S     Country towns are OK if you are into fly watching.                                                                                                                        A     I don’t have time to watch flies as I am too busy volunteering with the local Country Fire     Authority that’s the CFA ,also president of the local RSL and on Football committee. This is called community. These no-fly poo here .  

 S.    I find them very bitchy and generally unwelcoming to newcomers.  
 A.   I bet you don’t know all the neighbours in your street in Double Bay, you would find them very   bitchy and generally unwelcoming to newcomers                                                  

S.       Especially when they realise you are better off than they are.  
   A…..    Yes I am better off than they are because I have Railpage                                                                                                        

S,        Bring money into a country town and you’re not a local its the tar and feathers you.                                                           A.      I’m sorry to hear of your experience . I gather it bought great shame to your town. I have never been Tar and Feathered, What was it like?                                                                                                                                                                                  

S.     Victoria is the worse.                                                                                                                                                                        A.      What sort of nonsense quote is this    What evidence have you collected?.


Well Mr NSWtrains  you  would have gotten all of the Railpage subscribers that live in a  country town off side with your comments, and those  poor misfortunate’s who live in Victoria ,may the  lord have mercy on their soul. If you wish to validate your contributions, it would be apricated if you would man up and use your real name instead of hiding behind an alias,
Thank you david harvey



  simstrain Chief Commissioner

The problem with many peoples views on roads here is that they forget how poorly passenger rail compares cost wise. Not sure where someone got the 38% on cost coverage but what we do know is that passenger rail makes only 20-25% cost recovery and that is only in the cities.

38% might not seem like much but that is quite a big chunk of the cost recovery and obviously doesn't include things like gst from car sales, insurance, registration and tolls which  should also count towards the cost recovery of the private motor vehicle.
  RTT_Rules Dr Beeching

Location: Dubai UAE
Sims, A number of years back the then NSW govt published that Countrtlink had a 1/3 cost recovery but 25% of its revenue was cost recovery costs.
  The Vinelander Minister for Railways

Location: Ballan, Victoria on the Ballarat RFR Line
So, what, you moved into town and ran around telling all and sundry how much dosh you had? That sounds like a great way to make friends! Laughing

Yes, moving to a country town can be lonely. The best thing to do is get involved in a local group like a brass band or tourist railway. Volunteer at local events like Easter parades and Twilight dinners. Or a heritage railway. Once people see what you have to offer they will welcome you. Not all of them mind but enough to give you a rich and fulfilling life.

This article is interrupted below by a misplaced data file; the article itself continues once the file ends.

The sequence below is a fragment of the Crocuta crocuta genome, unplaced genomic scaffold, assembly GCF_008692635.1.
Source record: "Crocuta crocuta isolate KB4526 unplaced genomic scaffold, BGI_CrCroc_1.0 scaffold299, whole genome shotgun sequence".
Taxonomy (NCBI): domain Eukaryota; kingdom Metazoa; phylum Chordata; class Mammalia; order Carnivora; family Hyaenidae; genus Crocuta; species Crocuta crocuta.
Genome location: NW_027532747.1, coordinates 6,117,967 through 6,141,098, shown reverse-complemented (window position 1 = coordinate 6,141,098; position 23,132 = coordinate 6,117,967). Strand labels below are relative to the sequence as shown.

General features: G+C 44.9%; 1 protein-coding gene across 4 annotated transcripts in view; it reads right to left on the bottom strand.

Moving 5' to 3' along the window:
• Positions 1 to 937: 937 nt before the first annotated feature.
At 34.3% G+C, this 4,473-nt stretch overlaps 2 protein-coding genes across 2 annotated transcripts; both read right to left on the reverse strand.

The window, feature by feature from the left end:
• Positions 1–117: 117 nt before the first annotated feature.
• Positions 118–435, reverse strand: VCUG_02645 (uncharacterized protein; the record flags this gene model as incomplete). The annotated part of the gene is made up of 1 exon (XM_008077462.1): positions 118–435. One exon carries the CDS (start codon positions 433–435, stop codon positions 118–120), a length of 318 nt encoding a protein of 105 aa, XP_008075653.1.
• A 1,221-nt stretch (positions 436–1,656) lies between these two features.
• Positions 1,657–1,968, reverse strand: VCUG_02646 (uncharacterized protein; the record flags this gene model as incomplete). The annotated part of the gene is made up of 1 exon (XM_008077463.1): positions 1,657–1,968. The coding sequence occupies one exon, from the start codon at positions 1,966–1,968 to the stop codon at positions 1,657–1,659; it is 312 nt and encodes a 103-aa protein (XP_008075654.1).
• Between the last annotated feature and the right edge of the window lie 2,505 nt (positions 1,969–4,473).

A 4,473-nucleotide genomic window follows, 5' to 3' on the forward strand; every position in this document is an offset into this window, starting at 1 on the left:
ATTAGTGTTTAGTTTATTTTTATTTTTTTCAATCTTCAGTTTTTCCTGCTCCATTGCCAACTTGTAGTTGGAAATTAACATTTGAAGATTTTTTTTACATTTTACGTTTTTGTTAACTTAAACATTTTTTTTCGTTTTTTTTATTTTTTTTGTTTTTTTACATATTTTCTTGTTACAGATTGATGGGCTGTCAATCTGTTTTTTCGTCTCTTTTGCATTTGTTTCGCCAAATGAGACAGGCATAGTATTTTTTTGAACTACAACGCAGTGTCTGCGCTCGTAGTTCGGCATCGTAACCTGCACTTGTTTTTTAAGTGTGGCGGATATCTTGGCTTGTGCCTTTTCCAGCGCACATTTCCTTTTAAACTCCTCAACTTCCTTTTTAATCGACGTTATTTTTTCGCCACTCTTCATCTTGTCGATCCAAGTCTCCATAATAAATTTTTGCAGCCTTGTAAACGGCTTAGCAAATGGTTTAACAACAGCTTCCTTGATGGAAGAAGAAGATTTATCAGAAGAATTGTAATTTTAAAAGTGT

And yes, I do speak from experience. I remember when I first went bush I spent a few years in Maldon before settling in Castlemaine. One of the locals I met down the pub one night told me that in Maldon there are around a third of houses that change hands frequently due to tree changers coming and going and then the other two thirds are long term folk who grew up in the town. And all the locals know which houses and people they are. And he was the one who said to me "why should I go out of my way to get to know you, you will be gone in 5 years", He was right but I didn't go far, just to the other end of the line.

BG
BrentonGolding

I decided on Ballan back in '82. I was living in Laverton.

I was driving from Geelong friends house to Castlemaine..grandparents house and I had an epiphany as I rounded a hill and saw the village at the foothills of the Divide on a sunny late Summer day.

Within three days I was back at the sole estate agent in town...I think there are now 6 and I bought my block, for $6k, 5 mins walk from the station

I had three criteria for where I was going to move to IF I left Laverton.

Had to have Melbourne TV...I used to watch commercial TV in those days and unfortunately Castlemaine only had channels 6, Ballarat and 8, Bendigo.

Had to have natural gas. I couldn't work in Melbourne and come home to a cold house and have to light a fire. Natural gas gave me the option of pre-setting the new fangled Vulcan Quasar gas heater to come on to warm the house. I've since adjusted to Ballan's climate and don't use the timer...though the heater still works 33 winters later. Smile

Had to have a commuter train service. In those days, Ballarat had one commuter train, unfortunately Castlemaine/Bendigo did not, so I didn't really have an option to live in Castlemaine and work in Melbourne...and I wasn't going to drive to Kyneton every morning.

My builder was the president of Ballan Lions Club...so he dragged me into the club and I'd never been in a club before. 33 years later...still in Ballan Lions; secretary for the past 10 years or so...and a few other local community groups like the Stationeers.

Volunteering is the key to acceptance in small towns...especially if you are single like me.

Mike.
  Carnot Chief Commissioner

It's definitely easier to fit in to regional living if you grew up in it like I did and then returned 15 years later, and extended family is still around.

I left for the big smoke at the time when Regional Vic was being hollowed out after the "Kennett Cutbacks" and I was a young Uni grad looking for work. But returned to raise a family and also for the fact I already owned a house in Central Vic.

Worth it, though you have to be intentional in community involvement (church/club/playgroup/tourist railway... whatever) to include others socially which can be hard given the time pressures with family life...